“A different health care issue has emerged for Democrats, in sync with the party’s pitch to … middle-class voters … high out-of-pocket costs for people already covered. Democrats call it ‘underinsurance.’ After paying premiums, many low- and middle-income patients still face high costs when trying to use their coverage. … [T]he value of a health insurance card is being eaten away by rising deductibles … Several liberal-leaning organizations have recently focused on the issue.”

Obamacare has enmeshed many Americans in a bureaucratic nightmare. True, the law has helped some uninsured people obtain coverage. But millions of people have seen their health-insurance plans canceled, because the plans did not meet the requirements of the Affordable Care Act. Others, particularly young Americans, have seen premiums rise to pay for the roster of newly added benefits. Tommy Groves (not his real name), a young professional working at a small firm in Washington, D.C., was among the nearly 5 million Americans who received termination-of-coverage letters from their health-insurance providers because their plans did not comply with the ACA’s requirements. While about half the states offered to extend canceled plans for another year, later increased to two years, the District of Columbia required its residents to get new insurance.

Read more at: http://www.nationalreview.com/article/418322/obamacare-horror-story-young-americans-diana-furchtgott-roth-jared-meyer

The Obama administration has spent billions of taxpayer dollars implementing the Affordable Care Act, often taking vast liberties with statutory language. The administration’s actions were the subject of a House Ways and Means Oversight subcommittee hearing on Wednesday, chaired by Rep. Peter Roskam (R-IL).

Roskam is calling for a Special Inspector General to investigate the administration’s actions and track how tens of billions of dollars have been spent. Implementation of the sweeping and complex law stretches across eight separate federal agencies so no one agency IG can see the patterns and possible abuses taking place.

Rep. Roskam’s SIGMA Act (Special Inspector General for Monitoring the Affordable Care Act) would create an ObamaCare watchdog to conduct much-needed audits of the ACA to guard against further waste of tax dollars, such as the extraordinarily expensive and problem-prone exchange websites.

Following close to two years of reports of cost overruns on HealthCare.gov, increased premium prices and lost work hours since the implementation of the Affordable Care Act, Rep. Peter Roskam, R-Ill., is introducing legislation to appoint a watchdog to oversee the health care law and ensure the protection of taxpayer dollars.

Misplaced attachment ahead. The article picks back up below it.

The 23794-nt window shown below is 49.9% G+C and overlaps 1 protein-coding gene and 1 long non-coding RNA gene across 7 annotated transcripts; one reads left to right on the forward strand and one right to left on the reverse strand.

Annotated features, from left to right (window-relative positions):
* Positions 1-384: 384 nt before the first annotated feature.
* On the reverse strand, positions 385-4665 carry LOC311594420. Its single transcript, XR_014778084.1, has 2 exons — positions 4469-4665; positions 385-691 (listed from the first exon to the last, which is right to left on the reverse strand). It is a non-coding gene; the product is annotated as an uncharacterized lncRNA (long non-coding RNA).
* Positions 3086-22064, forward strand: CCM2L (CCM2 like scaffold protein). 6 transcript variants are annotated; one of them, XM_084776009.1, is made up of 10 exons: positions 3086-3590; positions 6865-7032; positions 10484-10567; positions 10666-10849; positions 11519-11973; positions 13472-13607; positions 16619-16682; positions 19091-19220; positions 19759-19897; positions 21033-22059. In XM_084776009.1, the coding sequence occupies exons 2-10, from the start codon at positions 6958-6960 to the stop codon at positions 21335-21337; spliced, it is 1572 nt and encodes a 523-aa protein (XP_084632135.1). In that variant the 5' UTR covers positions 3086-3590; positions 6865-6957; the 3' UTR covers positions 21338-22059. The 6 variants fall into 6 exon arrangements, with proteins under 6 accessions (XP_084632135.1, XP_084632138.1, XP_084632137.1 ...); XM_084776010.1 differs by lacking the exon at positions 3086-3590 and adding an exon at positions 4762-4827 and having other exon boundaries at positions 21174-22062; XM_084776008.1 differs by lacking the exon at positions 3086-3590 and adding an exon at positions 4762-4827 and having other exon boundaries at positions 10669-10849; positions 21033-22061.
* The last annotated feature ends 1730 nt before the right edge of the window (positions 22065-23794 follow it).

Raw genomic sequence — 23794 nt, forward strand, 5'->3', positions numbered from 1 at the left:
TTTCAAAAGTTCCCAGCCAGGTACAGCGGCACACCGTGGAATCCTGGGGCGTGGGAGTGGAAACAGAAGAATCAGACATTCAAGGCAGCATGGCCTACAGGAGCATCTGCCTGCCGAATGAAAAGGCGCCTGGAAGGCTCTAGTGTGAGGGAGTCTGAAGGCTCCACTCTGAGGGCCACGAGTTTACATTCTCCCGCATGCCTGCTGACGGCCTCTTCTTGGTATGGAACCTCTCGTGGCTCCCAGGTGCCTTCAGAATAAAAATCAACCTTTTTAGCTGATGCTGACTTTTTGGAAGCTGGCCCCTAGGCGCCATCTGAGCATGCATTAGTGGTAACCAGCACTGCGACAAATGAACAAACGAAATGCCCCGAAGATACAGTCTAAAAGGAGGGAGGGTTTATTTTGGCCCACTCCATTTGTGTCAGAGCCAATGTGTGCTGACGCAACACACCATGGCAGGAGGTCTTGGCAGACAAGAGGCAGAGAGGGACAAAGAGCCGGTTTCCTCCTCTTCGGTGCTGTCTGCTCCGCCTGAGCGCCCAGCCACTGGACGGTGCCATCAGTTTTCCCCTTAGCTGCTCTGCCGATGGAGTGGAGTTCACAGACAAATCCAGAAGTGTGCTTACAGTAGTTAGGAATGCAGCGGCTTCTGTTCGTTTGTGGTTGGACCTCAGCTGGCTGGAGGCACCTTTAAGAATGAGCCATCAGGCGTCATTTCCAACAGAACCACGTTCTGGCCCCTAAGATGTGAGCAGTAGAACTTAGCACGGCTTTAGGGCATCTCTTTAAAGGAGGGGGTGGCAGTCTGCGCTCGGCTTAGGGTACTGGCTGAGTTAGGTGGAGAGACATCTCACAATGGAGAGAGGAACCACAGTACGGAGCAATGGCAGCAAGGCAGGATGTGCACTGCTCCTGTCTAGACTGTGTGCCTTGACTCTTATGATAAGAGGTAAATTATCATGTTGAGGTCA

The legislation calls for the creation of a special inspector general for monitoring the Affordable Care Act, or SIGMA.

“The false, rosy claims of Obamacare have largely been debunked, and there’s a level of dissatisfaction all around,” Roskam said in an interview with The Daily Signal. “More time and more attention is in the oversight function. [The legislation] doesn’t reinvent the wheel in that it doesn’t use the same legislative architecture, but what will do is force disclosure, and the public then has choices about how it wants to move forward.”

Republican chairmen of four House subcommittees—Tim Murphy of Pennsylvania, Tom Cole of Oklahoma, Tom Marino of Pennsylvania and Jim Jordan of Ohio—as well as Republican Sen. Rob Portman of Ohio, chairman of the Permanent Subcommittee on Investigations, and Rep. Bill Flores of Texas, chairman of the Republican Study Committee, support the bill.

One primary goal of the Affordable Care Act (ACA) was to expand access to affordable health care. However, in the five years since the ACA’s passage, we have found that while more people have health insurance, they do not necessarily have access to affordable health care.

In order to pay for the subsidies that have facilitated the expansion of health insurance coverage, many recipients of federal funds were forced to accept payment reductions. Hospitals were faced with cuts of $260 billion over ten years.[1] These reductions came in the form of delayed payment updates for Medicare hospital services and reduced Disproportionate Share Hospital (DSH) payments meant to compensate hospitals for treating a high percentage of patients for whom the hospital is often inadequately reimbursed. The justification for the cuts to hospital payments was based on assumptions that, by increasing insurance coverage to millions of people, fewer individuals would go to the emergency room (ER) to receive care—where they would potentially be treated for free subject to the Emergency Medical Treatment and Labor Act (EMTALA)[2]—and instead could seek care in non-hospital settings such as physician offices, outpatient clinics, urgent care centers, etc.